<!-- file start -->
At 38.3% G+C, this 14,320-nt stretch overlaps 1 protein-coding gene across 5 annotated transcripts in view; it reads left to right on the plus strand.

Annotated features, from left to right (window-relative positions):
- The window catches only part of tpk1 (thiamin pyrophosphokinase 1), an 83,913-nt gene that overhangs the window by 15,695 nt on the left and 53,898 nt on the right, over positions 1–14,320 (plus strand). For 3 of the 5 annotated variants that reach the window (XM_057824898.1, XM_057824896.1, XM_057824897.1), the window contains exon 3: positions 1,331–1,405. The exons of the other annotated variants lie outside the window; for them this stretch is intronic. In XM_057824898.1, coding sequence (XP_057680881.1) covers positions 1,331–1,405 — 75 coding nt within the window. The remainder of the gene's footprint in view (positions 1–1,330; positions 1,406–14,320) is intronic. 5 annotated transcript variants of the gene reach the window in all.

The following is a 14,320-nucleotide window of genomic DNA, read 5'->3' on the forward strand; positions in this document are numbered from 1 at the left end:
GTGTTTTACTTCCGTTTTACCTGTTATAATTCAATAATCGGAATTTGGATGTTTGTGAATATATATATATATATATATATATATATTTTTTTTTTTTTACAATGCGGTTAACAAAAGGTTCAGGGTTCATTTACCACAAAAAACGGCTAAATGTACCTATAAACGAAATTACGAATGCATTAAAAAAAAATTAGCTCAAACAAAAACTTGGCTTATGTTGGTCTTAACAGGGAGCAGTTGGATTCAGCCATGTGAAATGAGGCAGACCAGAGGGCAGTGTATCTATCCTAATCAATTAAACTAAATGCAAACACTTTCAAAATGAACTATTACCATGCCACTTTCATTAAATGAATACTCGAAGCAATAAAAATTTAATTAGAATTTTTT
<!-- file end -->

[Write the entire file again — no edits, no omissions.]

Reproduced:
At 38.3% G+C, this 14,320-nt stretch overlaps 1 protein-coding gene across 5 annotated transcripts in view; it reads left to right on the plus strand.

Annotated features, from left to right (window-relative positions):
- The window catches only part of tpk1 (thiamin pyrophosphokinase 1), an 83,913-nt gene that overhangs the window by 15,695 nt on the left and 53,898 nt on the right, over positions 1–14,320 (plus strand). For 3 of the 5 annotated variants that reach the window (XM_057824898.1, XM_057824896.1, XM_057824897.1), the window contains exon 3: positions 1,331–1,405. The exons of the other annotated variants lie outside the window; for them this stretch is intronic. In XM_057824898.1, coding sequence (XP_057680881.1) covers positions 1,331–1,405 — 75 coding nt within the window. The remainder of the gene's footprint in view (positions 1–1,330; positions 1,406–14,320) is intronic. 5 annotated transcript variants of the gene reach the window in all.

The following is a 14,320-nucleotide window of genomic DNA, read 5'->3' on the forward strand; positions in this document are numbered from 1 at the left end:
GTGTTTTACTTCCGTTTTACCTGTTATAATTCAATAATCGGAATTTGGATGTTTGTGAATATATATATATATATATATATATATATTTTTTTTTTTTTACAATGCGGTTAACAAAAGGTTCAGGGTTCATTTACCACAAAAAACGGCTAAATGTACCTATAAACGAAATTACGAATGCATTAAAAAAAAATTAGCTCAAACAAAAACTTGGCTTATGTTGGTCTTAACAGGGAGCAGTTGGATTCAGCCATGTGAAATGAGGCAGACCAGAGGGCAGTGTATCTATCCTAATCAATTAAACTAAATGCAAACACTTTCAAAATGAACTATTACCATGCCACTTTCATTAAATGAATACTCGAAGCAATAAAAATTTAATTAGAATTTTTT